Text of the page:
My question involves a ticket in the state of: California
Although I am considering the conditions under which CVC22350 / basic speed rule ticket can be dismissed (with respect to the traffic survey justifying the speed limit, officer trained in laser/radar operation, unit being calibrated) - - I am hoping to defend my ticket by proving that the speed I was driving was not excessive for the conditions and circumstances surrounding the stop.
I was written up for going 60+ - the posted speed is 45mph. It was a bright clear day and I remember few to no other cars and no pedestrian activity - although this road is a major thoroughfare, it is consistently extremely lightly-traveled at the time of day I was stopped. When I took pictures last week I was able to stand in the middle of the traffic lanes shooting in each direction for quite awhile - the conditions were the same on the day I was given the ticket. There are two wide lanes in each direction with low concrete islands and also some center medians with landscaping/shrubbery. Subdivisions on both sides are completely separated from the active roadway by walls and/or natural areas. The road in the area in which I was cited goes uphill, around a slight curve and then descends immediately - the motorcycle officer was downhill, off to the side on a cross street.
It is exactly 2/10 mile from the point I entered the roadway to the crest of the hill and my car does not have fast acceleration at all - it takes a decent amount of pressure to make it climb and there is no way I could've hit 60+ (as cited) on the ascent without intent to speed. But - over the crest and onto the downhill, I am sure I was over 45mph. I was thinking about my next destination, didn't let up on the gas after the crest, car picked up speed to the point it felt faster - then I was quickly aware I needed to back it down and did this right away. I was actually braking, then saw the officer (and this might have drawn more attention because the car pulls slightly when braking) but at no point did I swerve, leave my lane, approach a curb or feel unsafe. It is well less than 4/10 mile from the point where I entered the roadway to the point over the hill where the officer was waiting - so this gives a window of less than 1/10 mile from the crest of the hill to where I reacted - this is the spot in which I was allegedly caught on radar (laser).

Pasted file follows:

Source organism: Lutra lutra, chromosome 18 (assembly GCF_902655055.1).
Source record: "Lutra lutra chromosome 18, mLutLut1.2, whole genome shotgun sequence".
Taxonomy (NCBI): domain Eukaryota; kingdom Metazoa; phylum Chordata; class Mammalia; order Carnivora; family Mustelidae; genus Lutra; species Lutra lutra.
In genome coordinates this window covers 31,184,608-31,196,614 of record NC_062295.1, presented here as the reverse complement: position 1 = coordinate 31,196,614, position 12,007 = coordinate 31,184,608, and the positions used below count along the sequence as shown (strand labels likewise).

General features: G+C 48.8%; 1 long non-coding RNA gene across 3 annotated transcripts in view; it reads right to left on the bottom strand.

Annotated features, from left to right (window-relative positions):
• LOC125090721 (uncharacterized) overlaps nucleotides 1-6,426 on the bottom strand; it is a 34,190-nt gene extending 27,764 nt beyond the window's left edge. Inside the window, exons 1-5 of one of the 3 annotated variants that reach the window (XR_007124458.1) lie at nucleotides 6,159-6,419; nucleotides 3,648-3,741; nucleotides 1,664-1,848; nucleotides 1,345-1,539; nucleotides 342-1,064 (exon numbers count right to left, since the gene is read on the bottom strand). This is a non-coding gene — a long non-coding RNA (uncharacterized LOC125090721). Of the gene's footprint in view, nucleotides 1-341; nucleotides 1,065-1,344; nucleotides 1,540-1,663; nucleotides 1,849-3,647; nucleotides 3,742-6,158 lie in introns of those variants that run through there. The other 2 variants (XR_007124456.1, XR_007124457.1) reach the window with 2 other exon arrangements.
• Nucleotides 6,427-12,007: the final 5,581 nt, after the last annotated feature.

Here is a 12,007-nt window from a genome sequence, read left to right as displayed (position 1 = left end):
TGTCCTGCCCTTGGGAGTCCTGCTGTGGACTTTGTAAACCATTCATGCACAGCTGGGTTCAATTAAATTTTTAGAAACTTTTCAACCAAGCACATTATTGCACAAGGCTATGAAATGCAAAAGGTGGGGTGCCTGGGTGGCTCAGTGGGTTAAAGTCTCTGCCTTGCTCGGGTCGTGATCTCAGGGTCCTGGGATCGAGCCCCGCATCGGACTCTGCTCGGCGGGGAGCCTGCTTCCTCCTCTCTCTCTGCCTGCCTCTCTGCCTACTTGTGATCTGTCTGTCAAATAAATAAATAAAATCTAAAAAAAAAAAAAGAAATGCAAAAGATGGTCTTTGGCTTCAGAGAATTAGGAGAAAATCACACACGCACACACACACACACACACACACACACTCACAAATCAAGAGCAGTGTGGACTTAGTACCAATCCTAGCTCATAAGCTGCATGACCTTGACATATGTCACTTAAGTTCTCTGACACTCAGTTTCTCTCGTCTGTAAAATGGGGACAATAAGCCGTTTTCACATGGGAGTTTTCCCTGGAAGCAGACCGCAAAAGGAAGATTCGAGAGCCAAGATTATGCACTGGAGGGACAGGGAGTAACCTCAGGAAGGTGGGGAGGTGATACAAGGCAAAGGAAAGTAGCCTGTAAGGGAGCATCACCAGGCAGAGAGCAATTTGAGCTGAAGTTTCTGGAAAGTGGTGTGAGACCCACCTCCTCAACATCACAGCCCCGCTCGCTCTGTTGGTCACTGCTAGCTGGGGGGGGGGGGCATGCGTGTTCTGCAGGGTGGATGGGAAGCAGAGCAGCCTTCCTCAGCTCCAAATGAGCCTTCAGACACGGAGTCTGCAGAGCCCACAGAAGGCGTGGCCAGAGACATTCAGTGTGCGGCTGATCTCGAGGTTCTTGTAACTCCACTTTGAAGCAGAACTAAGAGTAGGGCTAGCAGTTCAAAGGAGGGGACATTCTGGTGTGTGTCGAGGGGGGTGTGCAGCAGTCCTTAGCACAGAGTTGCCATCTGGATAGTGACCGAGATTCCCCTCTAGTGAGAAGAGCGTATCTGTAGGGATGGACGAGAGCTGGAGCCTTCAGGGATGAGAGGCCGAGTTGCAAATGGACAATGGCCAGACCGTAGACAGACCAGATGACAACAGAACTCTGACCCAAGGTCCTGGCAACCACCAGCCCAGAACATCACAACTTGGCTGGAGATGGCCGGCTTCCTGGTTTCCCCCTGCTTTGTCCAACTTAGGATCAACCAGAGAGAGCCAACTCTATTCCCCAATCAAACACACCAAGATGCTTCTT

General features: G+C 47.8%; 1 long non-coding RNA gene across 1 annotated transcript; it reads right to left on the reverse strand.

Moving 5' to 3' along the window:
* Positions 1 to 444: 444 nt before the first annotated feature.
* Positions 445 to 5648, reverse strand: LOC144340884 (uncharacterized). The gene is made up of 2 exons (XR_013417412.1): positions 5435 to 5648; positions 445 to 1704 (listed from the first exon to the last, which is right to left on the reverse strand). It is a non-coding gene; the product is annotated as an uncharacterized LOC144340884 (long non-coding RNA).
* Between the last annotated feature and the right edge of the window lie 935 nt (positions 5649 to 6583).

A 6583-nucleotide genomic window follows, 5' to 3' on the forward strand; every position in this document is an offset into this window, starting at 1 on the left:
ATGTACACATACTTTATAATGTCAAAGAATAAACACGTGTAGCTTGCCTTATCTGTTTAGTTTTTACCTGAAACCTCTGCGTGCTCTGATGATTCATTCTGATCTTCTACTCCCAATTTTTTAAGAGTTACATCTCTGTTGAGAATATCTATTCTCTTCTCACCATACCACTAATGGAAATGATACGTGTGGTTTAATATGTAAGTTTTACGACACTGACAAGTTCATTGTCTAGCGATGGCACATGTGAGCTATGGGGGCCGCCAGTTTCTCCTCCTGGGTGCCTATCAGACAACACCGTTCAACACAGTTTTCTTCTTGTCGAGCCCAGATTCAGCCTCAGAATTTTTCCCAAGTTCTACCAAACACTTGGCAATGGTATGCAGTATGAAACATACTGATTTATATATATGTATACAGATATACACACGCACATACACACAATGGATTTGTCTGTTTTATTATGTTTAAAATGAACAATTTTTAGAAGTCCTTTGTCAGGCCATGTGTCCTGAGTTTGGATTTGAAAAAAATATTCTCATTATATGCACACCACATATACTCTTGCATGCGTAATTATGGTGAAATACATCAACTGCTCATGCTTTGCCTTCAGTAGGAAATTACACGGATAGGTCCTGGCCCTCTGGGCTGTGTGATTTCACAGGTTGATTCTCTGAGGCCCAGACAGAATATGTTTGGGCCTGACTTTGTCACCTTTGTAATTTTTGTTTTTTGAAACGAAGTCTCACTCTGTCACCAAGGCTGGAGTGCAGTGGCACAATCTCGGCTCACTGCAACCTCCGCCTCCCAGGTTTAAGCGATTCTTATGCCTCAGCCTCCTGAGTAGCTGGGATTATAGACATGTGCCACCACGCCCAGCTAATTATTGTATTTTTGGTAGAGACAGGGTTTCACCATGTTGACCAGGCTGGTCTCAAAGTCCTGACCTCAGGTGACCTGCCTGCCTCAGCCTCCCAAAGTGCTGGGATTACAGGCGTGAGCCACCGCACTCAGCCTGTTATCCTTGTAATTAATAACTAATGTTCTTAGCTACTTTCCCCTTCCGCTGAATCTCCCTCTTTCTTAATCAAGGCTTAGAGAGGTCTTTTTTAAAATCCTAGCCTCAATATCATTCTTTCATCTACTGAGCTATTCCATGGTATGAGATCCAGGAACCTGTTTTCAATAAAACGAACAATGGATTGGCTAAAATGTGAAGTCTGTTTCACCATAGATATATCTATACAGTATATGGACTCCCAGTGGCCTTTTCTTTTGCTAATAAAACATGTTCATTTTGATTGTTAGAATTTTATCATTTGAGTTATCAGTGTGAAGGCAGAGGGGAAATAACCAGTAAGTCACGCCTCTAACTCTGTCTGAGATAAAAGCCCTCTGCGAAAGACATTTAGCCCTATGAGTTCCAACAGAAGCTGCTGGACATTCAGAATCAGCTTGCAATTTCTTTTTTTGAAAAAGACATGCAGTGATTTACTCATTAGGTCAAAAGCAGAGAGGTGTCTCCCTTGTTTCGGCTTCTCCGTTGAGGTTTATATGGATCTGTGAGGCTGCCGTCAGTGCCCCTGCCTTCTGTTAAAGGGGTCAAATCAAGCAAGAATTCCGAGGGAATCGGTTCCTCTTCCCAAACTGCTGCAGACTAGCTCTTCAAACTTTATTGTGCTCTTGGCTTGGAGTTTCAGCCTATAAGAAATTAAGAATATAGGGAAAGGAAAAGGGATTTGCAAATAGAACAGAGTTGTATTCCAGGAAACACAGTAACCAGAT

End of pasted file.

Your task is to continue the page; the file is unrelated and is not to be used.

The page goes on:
I have read conflicting information about CVC22350 tickets and defenses. If the ticket had been for exceeding the posted limit then I am absolutely sure I did - and the clocked speed or the fact that "it was only for 1/10 mile at the most" will not matter unless the court is lenient given the conditions. But, if the basic speed rule loosely states "at no point should a speed be driven that endangers life and/or property" then I am totally confident I wasn't doing this in the least and I might be able to defend this ticket on this point alone (is it then true that the officer/court must prove that I was creating a danger?).
I have several speeding tickets in many years of driving but never this type and have never attempted to fight one. I always paid them in the past because I was flying and absolutely knew I deserved them - and then it made a difference in future driving situations. This one seems different - very much like a trap. Now, since I was cited for this and not another violation - and given the above situation and the wording/ intention of the basic speed rule, would anyone advise me to just roll over and pay this because I exceeded the posted speed? If I decide to fight this I will dig up every strategy - the above information is for background more than defense.
On a related subject, I am curious if there is any leeway in defense because the officer wrote 60+ instead of an absolute speed - if it was acquired by laser should the speed be a firm number or is a range ok? Thanks.